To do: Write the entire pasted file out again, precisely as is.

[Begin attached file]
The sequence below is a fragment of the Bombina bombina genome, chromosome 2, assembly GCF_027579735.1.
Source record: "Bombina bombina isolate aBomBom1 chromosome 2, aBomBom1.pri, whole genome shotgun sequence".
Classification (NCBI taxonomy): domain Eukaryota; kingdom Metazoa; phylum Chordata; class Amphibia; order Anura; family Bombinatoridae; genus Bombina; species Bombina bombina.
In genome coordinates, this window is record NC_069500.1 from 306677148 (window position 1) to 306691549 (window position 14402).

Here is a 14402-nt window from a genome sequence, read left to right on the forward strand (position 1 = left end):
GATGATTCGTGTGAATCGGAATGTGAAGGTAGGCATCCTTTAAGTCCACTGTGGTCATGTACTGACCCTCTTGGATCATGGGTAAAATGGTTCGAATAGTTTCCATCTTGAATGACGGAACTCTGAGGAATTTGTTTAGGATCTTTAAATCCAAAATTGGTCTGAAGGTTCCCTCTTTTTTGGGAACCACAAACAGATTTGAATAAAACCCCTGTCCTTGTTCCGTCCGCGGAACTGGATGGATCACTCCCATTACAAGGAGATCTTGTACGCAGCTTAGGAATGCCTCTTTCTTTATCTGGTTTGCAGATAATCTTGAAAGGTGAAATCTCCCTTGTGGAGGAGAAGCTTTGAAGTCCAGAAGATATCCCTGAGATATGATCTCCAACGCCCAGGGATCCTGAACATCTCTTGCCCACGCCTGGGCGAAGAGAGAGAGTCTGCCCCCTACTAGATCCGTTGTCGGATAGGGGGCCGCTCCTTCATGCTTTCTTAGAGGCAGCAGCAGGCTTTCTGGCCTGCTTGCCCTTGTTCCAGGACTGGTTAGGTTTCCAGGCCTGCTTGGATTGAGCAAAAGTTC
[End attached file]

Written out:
The sequence below is a fragment of the Bombina bombina genome, chromosome 2, assembly GCF_027579735.1.
Source record: "Bombina bombina isolate aBomBom1 chromosome 2, aBomBom1.pri, whole genome shotgun sequence".
Classification (NCBI taxonomy): domain Eukaryota; kingdom Metazoa; phylum Chordata; class Amphibia; order Anura; family Bombinatoridae; genus Bombina; species Bombina bombina.
In genome coordinates, this window is record NC_069500.1 from 306677148 (window position 1) to 306691549 (window position 14402).

Here is a 14402-nt window from a genome sequence, read left to right on the forward strand (position 1 = left end):
GATGATTCGTGTGAATCGGAATGTGAAGGTAGGCATCCTTTAAGTCCACTGTGGTCATGTACTGACCCTCTTGGATCATGGGTAAAATGGTTCGAATAGTTTCCATCTTGAATGACGGAACTCTGAGGAATTTGTTTAGGATCTTTAAATCCAAAATTGGTCTGAAGGTTCCCTCTTTTTTGGGAACCACAAACAGATTTGAATAAAACCCCTGTCCTTGTTCCGTCCGCGGAACTGGATGGATCACTCCCATTACAAGGAGATCTTGTACGCAGCTTAGGAATGCCTCTTTCTTTATCTGGTTTGCAGATAATCTTGAAAGGTGAAATCTCCCTTGTGGAGGAGAAGCTTTGAAGTCCAGAAGATATCCCTGAGATATGATCTCCAACGCCCAGGGATCCTGAACATCTCTTGCCCACGCCTGGGCGAAGAGAGAGAGTCTGCCCCCTACTAGATCCGTTGTCGGATAGGGGGCCGCTCCTTCATGCTTTCTTAGAGGCAGCAGCAGGCTTTCTGGCCTGCTTGCCCTTGTTCCAGGACTGGTTAGGTTTCCAGGCCTGCTTGGATTGAGCAAAAGTTC